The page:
American Civic Life

How a Hospital Chaplain Navigates Grief — with Poetry, Silence and Zen

April 19, 2022

Waiting for the shuttle to St. Elizabeth's, I noticed three stacked rocks in the center of each table, reminding me of Buddha statues. Since then, whenever they fall apart or are missing a rock, I rearrange them back to Buddhas. It feels like a meditative exercise before or after suffering encountered in the hospital, these rocks as guardians. Photo courtesy

Waiting for the shuttle to St. Elizabeth’s, I noticed three stacked rocks in the center of each table, reminding me of Buddha statues. Since then, whenever they fall apart or are missing a rock, I rearrange them back to Buddhas. It feels like a meditative exercise before or after suffering encountered in the hospital, these rocks as guardians. Photo courtesy

Rebecca Doverspike

Rebecca Doverspike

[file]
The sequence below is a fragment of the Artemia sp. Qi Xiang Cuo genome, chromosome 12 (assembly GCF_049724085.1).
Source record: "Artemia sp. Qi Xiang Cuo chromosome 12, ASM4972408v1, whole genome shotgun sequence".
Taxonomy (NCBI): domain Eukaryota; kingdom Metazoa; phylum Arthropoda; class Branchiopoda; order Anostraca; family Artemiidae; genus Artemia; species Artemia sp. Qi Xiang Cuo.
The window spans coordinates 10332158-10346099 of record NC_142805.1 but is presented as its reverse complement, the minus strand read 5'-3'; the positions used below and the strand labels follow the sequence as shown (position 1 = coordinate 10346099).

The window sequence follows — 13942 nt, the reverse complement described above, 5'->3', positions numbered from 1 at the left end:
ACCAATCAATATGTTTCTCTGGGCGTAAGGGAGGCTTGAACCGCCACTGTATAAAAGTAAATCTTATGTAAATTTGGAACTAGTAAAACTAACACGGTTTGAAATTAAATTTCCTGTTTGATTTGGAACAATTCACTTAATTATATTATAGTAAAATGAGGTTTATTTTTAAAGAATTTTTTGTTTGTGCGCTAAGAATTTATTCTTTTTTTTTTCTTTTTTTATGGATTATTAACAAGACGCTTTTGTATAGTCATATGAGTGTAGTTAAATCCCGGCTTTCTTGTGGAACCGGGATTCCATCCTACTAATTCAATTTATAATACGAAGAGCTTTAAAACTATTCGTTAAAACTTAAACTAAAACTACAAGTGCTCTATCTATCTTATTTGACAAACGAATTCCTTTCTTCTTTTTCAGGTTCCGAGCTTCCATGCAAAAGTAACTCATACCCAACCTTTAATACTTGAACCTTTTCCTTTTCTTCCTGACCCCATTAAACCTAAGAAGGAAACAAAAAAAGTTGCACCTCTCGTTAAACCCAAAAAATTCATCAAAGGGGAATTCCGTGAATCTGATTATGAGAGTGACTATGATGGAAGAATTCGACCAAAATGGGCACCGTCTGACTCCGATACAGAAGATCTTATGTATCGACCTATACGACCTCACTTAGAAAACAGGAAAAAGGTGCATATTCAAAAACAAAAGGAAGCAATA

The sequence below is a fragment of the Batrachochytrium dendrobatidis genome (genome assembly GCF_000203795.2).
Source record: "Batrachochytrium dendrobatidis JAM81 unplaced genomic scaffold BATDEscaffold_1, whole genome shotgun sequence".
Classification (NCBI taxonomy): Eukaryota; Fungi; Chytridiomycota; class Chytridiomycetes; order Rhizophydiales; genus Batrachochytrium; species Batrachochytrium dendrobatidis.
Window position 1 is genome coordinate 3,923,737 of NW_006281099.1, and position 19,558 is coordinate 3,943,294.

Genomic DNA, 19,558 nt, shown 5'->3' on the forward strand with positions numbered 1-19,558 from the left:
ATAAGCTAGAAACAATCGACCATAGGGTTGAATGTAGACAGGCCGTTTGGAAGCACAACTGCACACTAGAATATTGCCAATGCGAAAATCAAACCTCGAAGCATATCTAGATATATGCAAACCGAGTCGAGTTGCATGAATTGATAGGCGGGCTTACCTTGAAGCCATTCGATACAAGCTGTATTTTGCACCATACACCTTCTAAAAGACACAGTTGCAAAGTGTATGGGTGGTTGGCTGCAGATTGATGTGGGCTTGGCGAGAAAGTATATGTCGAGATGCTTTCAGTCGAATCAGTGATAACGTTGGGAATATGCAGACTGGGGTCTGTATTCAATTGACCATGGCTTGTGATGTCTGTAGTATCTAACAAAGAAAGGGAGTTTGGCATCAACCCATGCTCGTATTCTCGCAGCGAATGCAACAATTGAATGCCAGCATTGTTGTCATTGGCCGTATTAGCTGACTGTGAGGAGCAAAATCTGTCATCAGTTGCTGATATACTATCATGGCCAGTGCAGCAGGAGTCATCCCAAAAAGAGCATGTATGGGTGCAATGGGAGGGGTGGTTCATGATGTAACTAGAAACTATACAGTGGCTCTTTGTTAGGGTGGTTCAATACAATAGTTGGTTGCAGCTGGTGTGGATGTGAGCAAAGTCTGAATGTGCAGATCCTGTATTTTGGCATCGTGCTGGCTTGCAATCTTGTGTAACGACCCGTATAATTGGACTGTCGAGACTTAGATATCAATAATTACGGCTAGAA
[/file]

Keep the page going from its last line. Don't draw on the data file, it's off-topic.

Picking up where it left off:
Rebecca Doverspike works as an Interfaith Chaplain at St. Elizabeth’s Medical Center in Boston where she draws from Zen Buddhist practice. She holds a Master of Divinity degree from Harvard Divinity School and a Master’s in Fine Arts in creative nonfiction from West Virginia University. Her poetry chapbook, “Every Present Thing a Ghost,” was published in 2019 by Slapering Hol Press. More of her poetry can be found in Ruminate, Leveler, Valley Voices, Midwest Review, 5×5 Literary Magazine, Peripheries, and elsewhere.

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